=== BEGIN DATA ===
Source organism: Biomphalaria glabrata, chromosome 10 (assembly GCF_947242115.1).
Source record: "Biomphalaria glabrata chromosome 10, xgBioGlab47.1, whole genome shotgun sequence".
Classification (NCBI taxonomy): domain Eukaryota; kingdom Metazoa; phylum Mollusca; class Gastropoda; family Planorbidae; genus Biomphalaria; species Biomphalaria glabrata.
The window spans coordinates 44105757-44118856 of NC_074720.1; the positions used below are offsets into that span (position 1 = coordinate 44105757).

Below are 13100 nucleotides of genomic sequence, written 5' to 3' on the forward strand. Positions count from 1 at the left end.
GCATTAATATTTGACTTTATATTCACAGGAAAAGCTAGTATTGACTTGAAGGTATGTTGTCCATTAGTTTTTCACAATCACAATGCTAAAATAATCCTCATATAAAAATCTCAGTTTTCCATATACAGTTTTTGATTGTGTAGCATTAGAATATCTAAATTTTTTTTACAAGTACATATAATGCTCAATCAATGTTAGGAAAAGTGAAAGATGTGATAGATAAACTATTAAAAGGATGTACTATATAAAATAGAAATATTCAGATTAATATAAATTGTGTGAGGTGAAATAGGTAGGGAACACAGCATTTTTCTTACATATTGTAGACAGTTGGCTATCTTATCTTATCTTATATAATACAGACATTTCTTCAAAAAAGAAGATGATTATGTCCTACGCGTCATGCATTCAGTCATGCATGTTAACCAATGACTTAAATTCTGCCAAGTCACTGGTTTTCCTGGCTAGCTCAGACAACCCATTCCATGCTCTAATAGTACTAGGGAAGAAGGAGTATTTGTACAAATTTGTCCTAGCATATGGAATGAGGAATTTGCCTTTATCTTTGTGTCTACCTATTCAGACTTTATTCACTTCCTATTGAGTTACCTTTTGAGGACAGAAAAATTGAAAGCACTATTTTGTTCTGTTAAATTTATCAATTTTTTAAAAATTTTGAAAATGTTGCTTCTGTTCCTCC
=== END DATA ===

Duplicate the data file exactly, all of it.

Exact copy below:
Source organism: Biomphalaria glabrata, chromosome 10 (assembly GCF_947242115.1).
Source record: "Biomphalaria glabrata chromosome 10, xgBioGlab47.1, whole genome shotgun sequence".
Classification (NCBI taxonomy): domain Eukaryota; kingdom Metazoa; phylum Mollusca; class Gastropoda; family Planorbidae; genus Biomphalaria; species Biomphalaria glabrata.
The window spans coordinates 44105757-44118856 of NC_074720.1; the positions used below are offsets into that span (position 1 = coordinate 44105757).

Below are 13100 nucleotides of genomic sequence, written 5' to 3' on the forward strand. Positions count from 1 at the left end.
GCATTAATATTTGACTTTATATTCACAGGAAAAGCTAGTATTGACTTGAAGGTATGTTGTCCATTAGTTTTTCACAATCACAATGCTAAAATAATCCTCATATAAAAATCTCAGTTTTCCATATACAGTTTTTGATTGTGTAGCATTAGAATATCTAAATTTTTTTTACAAGTACATATAATGCTCAATCAATGTTAGGAAAAGTGAAAGATGTGATAGATAAACTATTAAAAGGATGTACTATATAAAATAGAAATATTCAGATTAATATAAATTGTGTGAGGTGAAATAGGTAGGGAACACAGCATTTTTCTTACATATTGTAGACAGTTGGCTATCTTATCTTATCTTATATAATACAGACATTTCTTCAAAAAAGAAGATGATTATGTCCTACGCGTCATGCATTCAGTCATGCATGTTAACCAATGACTTAAATTCTGCCAAGTCACTGGTTTTCCTGGCTAGCTCAGACAACCCATTCCATGCTCTAATAGTACTAGGGAAGAAGGAGTATTTGTACAAATTTGTCCTAGCATATGGAATGAGGAATTTGCCTTTATCTTTGTGTCTACCTATTCAGACTTTATTCACTTCCTATTGAGTTACCTTTTGAGGACAGAAAAATTGAAAGCACTATTTTGTTCTGTTAAATTTATCAATTTTTTAAAAATTTTGAAAATGTTGCTTCTGTTCCTCC